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OPTOKINETIC RESPONSES

OPTOKINETIC RESPONSES This article is only available in the PDF format. Download the PDF to view the article, as well as its associated figures and tables. Abstract To the Editor: —In a recent paper (An Experimental Study of Optokinetic Responses, A. M. A. Arch. Neurol. & Psychiat. 47:43-54 [Jan.] 1952), Hendersen and Crosby report observations on the monkey that are at variance with observations which we have made on human beings. They report that the monkey may inhibit the optokinetic response so long as he is alert and his frontal lobes are intact. Lag of attention or progressive stupor appears to enhance the optokinetic response. With human beings the reverse appears to be the case. The normally alert person is unable to arrest the optokinetic response, so long as it is being properly tested, and lag of attention decreases it.Stimulated by the discrepancy between their findings and ours, we set out to make comparative observations on monkeys and human subjects. Our procedure differed from theirs in that a large drum, measuring approximately 22 in. (55.9 cm.) http://www.deepdyve.com/assets/images/DeepDyve-Logo-lg.png A.M.A. Archives of Ophthalmology American Medical Association

OPTOKINETIC RESPONSES

Abstract

This article is only available in the PDF format. Download the PDF to view the article, as well as its associated figures and tables. Abstract To the Editor: —In a recent paper (An Experimental Study of Optokinetic Responses, A. M. A. Arch. Neurol. & Psychiat. 47:43-54 [Jan.] 1952), Hendersen and Crosby report observations on the monkey that are at variance with observations which we have made on human beings. They report that the monkey may inhibit the optokinetic response so long...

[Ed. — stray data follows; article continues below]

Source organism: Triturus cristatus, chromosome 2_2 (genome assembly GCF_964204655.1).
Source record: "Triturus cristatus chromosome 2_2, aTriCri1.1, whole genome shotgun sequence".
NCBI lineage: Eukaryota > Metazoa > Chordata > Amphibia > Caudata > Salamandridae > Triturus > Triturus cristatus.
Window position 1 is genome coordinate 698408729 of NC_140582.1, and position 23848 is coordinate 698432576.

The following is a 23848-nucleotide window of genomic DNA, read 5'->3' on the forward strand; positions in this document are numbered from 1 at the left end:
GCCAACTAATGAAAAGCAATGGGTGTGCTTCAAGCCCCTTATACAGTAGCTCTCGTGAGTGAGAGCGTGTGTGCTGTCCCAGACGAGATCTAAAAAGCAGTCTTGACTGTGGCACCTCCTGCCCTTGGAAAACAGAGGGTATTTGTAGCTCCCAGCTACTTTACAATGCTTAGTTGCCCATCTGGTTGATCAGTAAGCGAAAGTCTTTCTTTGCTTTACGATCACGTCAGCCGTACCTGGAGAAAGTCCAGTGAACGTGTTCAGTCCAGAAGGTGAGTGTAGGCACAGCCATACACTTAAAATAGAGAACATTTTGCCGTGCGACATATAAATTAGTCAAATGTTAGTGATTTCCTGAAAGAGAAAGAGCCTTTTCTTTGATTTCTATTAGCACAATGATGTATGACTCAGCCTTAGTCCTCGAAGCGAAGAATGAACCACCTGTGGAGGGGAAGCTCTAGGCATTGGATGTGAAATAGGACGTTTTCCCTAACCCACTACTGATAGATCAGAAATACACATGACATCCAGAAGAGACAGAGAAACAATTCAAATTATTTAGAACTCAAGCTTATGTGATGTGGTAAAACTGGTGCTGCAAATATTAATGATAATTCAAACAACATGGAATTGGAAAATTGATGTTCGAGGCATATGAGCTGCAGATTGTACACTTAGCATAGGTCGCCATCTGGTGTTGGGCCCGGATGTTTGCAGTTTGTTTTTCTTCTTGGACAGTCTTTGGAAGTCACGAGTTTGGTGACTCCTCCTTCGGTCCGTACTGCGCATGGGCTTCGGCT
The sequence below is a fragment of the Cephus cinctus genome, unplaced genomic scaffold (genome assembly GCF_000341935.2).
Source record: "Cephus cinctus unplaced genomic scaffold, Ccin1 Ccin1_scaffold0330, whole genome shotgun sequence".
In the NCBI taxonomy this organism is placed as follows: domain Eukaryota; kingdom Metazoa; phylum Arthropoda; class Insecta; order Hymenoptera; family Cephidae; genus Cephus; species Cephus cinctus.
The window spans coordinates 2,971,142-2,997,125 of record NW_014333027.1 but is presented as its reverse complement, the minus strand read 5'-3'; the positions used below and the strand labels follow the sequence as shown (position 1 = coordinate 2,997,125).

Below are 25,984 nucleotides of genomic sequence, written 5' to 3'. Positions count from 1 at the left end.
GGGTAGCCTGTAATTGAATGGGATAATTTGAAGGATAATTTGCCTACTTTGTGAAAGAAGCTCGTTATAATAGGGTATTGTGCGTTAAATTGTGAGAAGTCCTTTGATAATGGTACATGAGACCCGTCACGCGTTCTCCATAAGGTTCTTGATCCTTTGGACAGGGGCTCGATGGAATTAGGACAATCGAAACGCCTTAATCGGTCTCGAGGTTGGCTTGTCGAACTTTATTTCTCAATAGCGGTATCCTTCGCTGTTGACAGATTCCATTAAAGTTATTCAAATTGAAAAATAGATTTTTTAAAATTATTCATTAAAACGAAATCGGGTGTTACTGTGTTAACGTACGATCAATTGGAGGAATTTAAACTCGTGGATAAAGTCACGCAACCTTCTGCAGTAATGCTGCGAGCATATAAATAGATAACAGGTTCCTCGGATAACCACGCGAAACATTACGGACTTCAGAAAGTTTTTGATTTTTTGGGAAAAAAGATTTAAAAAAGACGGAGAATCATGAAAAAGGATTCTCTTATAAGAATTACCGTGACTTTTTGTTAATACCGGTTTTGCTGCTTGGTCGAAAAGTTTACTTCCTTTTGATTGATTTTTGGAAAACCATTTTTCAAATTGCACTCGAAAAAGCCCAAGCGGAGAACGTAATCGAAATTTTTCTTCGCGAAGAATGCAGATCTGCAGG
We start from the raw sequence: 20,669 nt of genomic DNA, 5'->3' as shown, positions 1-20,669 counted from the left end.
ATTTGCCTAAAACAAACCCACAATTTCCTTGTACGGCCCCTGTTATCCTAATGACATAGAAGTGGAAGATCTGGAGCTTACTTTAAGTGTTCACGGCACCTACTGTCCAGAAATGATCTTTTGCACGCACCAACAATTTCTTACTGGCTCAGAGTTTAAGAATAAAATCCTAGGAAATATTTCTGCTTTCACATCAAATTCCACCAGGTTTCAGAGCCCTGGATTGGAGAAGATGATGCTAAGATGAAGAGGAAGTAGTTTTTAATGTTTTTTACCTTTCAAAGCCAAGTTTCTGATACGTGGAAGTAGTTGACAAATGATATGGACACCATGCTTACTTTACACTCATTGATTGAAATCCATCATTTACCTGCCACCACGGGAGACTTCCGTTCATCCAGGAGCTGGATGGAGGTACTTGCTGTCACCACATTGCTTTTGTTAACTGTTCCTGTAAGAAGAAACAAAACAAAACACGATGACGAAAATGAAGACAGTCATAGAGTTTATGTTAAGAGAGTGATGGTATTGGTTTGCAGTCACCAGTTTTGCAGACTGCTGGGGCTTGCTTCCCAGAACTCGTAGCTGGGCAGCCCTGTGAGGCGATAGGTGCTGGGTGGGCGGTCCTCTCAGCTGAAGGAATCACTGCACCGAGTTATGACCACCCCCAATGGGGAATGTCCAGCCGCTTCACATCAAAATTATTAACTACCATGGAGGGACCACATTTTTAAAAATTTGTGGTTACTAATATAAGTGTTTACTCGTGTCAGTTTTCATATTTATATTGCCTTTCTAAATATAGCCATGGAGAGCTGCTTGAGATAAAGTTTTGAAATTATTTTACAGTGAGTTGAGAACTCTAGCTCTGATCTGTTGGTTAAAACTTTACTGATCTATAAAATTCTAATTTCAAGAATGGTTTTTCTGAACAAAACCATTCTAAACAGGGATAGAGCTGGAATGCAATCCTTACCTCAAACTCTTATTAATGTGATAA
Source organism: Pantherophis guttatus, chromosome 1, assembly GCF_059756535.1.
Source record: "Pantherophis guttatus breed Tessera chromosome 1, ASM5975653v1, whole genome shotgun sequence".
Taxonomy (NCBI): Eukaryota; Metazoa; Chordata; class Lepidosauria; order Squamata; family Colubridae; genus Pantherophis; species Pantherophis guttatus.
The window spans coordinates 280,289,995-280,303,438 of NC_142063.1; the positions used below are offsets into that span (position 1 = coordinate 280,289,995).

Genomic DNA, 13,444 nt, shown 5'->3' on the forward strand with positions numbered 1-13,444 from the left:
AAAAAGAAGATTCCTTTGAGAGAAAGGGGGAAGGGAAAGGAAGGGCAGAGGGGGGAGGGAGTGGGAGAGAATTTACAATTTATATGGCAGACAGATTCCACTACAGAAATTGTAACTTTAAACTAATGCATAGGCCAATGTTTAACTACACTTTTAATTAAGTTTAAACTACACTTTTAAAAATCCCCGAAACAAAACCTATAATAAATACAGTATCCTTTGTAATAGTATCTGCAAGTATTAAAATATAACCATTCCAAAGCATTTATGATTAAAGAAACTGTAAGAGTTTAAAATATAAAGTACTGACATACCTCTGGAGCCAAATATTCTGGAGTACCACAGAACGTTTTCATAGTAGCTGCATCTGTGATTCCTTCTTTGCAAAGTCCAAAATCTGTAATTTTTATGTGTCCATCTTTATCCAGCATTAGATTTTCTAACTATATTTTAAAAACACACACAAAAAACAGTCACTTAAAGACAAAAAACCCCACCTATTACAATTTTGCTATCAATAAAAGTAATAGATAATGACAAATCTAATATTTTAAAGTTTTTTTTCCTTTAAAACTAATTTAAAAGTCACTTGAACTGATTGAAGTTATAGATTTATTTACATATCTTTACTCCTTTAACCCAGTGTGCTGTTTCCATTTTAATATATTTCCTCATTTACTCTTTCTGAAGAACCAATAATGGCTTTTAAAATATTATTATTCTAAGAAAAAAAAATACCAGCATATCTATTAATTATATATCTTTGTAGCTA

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Publisher
American Medical Association
Copyright
Copyright © 1952 American Medical Association. All Rights Reserved.
ISSN
0096-6339
DOI
10.1001/archopht.1952.01700030550014
Publisher site
See Article on Publisher Site

Abstract

This article is only available in the PDF format. Download the PDF to view the article, as well as its associated figures and tables. Abstract To the Editor: —In a recent paper (An Experimental Study of Optokinetic Responses, A. M. A. Arch. Neurol. & Psychiat. 47:43-54 [Jan.] 1952), Hendersen and Crosby report observations on the monkey that are at variance with observations which we have made on human beings. They report that the monkey may inhibit the optokinetic response so long as he is alert and his frontal lobes are intact. Lag of attention or progressive stupor appears to enhance the optokinetic response. With human beings the reverse appears to be the case. The normally alert person is unable to arrest the optokinetic response, so long as it is being properly tested, and lag of attention decreases it.Stimulated by the discrepancy between their findings and ours, we set out to make comparative observations on monkeys and human subjects. Our procedure differed from theirs in that a large drum, measuring approximately 22 in. (55.9 cm.)

Journal

A.M.A. Archives of OphthalmologyAmerican Medical Association

Published: Apr 1, 1952

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